The Phantom Math of "Phantom Debt"

New innovations often face harsh pushback from incumbents. When it’s well-informed and anchored in what’s right for the consumer, this is generally a good thing. It serves as a valuable testing ground that separates the wheat from the chaff, protecting the end-user in the process. At just over a decade old, the buy now, pay later (BNPL) industry is no stranger to this concept. We’ve been tested time and time again, and, at Affirm, we’re better for it.

Recently, there’s been a new critique – labeling BNPL as “phantom” debt that is ignored by the financial markets. A recent report falsely suggested that transaction volume across BNPL made up about one-third of the increase in credit card balances in 2023 and that there’s a hidden balance of $700B in consumer debt. While that’s a catchy claim and one that garners newsletter headlines, it couldn’t be further from the truth — the math simply doesn’t add up. 

Let me explain why. The report compares BNPL purchase volume with credit card debt growth, which is the YoY change in outstanding credit card balances. Making the claim that BNPL purchase volume equates to one-third of the increase in credit card balances relies on the assumption that every single BNPL transaction is not repaid. To state the obvious, if that were true, Affirm and every other BNPL provider wouldn’t be in business. 

Since I’m a numbers guy, I wanted to lay out an accurate way to calculate BNPL based on true apples to apples comparisons: purchase volume and outstanding balances, respectively. If you look at BNPL purchase volume (implied by the methodology of at least one report as $36 billion in 2022) vs that of credit cards (estimated at greater than $3.2 trillion in 2022), BNPL represented roughly 1% of credit card volume, nowhere near one-third as suggested.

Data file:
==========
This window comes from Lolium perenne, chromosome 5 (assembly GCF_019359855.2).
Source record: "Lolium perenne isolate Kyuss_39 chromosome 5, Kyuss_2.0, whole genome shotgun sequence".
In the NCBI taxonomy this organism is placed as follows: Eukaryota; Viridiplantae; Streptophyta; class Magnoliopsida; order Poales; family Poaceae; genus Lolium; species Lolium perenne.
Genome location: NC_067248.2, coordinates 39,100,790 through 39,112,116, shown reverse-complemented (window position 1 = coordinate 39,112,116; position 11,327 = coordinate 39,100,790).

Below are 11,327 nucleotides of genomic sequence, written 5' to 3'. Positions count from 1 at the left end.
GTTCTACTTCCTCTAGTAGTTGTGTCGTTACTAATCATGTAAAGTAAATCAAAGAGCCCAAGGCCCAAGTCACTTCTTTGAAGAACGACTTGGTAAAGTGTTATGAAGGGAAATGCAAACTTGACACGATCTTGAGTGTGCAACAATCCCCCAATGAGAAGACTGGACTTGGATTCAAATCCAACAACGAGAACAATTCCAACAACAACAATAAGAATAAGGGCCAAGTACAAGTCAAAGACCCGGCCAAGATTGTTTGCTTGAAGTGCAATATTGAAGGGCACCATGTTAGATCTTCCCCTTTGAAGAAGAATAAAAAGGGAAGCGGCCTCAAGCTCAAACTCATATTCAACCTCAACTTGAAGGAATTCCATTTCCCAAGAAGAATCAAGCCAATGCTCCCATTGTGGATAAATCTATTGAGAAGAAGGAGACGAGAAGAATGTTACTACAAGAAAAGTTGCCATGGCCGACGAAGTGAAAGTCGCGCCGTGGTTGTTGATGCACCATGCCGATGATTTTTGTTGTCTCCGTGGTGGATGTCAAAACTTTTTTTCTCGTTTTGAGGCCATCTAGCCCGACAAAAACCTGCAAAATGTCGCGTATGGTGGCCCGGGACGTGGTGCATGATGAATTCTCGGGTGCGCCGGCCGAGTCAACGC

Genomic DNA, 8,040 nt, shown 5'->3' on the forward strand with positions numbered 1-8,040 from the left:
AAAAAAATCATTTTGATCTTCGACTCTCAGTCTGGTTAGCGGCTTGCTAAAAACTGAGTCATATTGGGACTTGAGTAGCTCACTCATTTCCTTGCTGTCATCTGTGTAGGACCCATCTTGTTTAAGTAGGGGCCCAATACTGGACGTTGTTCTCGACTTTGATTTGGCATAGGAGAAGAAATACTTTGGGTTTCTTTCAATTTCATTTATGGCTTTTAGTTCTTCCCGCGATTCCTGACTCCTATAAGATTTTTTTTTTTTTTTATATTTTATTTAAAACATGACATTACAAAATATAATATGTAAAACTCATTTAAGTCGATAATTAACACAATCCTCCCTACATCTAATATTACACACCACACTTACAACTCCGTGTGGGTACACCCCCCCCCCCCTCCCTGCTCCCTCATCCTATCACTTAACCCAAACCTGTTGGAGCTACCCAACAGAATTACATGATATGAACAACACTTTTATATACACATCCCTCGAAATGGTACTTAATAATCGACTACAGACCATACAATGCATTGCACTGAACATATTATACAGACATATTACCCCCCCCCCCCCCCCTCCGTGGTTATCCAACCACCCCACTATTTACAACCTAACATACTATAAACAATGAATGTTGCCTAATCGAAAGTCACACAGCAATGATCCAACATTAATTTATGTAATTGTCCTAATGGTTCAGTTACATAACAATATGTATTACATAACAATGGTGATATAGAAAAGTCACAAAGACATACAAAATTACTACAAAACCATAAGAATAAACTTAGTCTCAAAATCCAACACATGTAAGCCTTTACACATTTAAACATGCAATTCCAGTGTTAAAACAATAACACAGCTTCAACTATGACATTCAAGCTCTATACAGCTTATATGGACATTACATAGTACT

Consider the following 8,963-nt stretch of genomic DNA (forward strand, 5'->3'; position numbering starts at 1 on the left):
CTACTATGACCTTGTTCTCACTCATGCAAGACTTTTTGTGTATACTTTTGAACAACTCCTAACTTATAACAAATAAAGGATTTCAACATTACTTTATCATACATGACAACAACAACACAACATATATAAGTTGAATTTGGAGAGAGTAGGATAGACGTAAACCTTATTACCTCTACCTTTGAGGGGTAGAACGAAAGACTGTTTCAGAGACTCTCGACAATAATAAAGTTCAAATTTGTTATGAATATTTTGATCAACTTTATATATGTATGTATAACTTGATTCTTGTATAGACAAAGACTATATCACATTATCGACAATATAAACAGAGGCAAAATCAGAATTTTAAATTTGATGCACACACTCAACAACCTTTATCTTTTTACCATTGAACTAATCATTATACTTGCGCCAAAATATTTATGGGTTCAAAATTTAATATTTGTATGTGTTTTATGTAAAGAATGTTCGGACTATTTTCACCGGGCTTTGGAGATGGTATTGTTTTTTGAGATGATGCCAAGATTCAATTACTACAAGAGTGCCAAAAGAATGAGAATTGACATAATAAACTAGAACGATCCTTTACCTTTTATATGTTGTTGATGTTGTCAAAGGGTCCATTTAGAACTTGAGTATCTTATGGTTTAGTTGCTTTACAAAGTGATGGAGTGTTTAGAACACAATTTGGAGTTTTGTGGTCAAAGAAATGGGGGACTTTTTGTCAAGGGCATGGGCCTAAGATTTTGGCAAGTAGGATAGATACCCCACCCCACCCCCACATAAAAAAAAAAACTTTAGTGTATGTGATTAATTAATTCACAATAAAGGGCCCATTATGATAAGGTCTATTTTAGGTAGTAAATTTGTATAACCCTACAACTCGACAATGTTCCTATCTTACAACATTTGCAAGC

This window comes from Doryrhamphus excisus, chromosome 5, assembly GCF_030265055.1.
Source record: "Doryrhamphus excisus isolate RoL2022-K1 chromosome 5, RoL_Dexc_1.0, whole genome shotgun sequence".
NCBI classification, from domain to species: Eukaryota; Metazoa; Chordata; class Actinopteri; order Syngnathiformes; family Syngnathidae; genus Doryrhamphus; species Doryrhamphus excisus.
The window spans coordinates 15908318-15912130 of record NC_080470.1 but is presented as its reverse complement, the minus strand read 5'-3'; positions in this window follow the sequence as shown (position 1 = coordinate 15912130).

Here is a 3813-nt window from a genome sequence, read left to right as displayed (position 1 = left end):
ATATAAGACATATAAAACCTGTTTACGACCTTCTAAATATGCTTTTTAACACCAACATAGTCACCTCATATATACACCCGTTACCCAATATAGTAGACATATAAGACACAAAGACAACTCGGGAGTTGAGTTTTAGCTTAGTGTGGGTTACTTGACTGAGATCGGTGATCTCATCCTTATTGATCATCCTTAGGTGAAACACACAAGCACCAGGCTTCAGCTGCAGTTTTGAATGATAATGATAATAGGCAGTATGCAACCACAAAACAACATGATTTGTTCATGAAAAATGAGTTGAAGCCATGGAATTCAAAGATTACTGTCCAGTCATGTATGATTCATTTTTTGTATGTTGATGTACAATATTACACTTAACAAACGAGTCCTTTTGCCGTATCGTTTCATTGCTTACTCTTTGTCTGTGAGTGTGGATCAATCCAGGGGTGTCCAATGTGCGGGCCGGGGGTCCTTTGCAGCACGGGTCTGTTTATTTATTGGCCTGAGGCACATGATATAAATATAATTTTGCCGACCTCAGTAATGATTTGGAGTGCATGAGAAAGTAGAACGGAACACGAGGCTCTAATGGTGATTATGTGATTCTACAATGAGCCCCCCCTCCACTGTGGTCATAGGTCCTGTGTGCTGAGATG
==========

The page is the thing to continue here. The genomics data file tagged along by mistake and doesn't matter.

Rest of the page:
Since outstanding balances represent the biggest cost for credit card holders, one should also compare these two critical figures. Pay in 4 balances across the industry, based on our data and industry reports, represented less than 0.3% of the $1.1 trillion in outstanding credit card balances in 2023. 

The difference becomes even more stark when you consider all the revolving interest, late or hidden fees, and other junk consumers pay each year because of their credit cards. Affirm’s interests are fundamentally aligned with those of consumers. We don’t charge late or hidden fees, underwrite every single transaction and only extend access to credit that we believe can and will be repaid. If a consumer can’t pay us back, we don’t benefit from their misfortunes. Our monthly loans are already reported to Experian, and we’re strong supporters of standardized credit reporting for BNPL broadly in a manner that benefits consumers.

Consumers have continued to vote with their wallets for more honest financial products like Affirm, and we’re happy to provide them with the flexibility and transparency they want and need. BNPL has certainly come a long way, but this “phantom” is sounding more like a ghost story told by economists to back up inaccurate predictions than reality.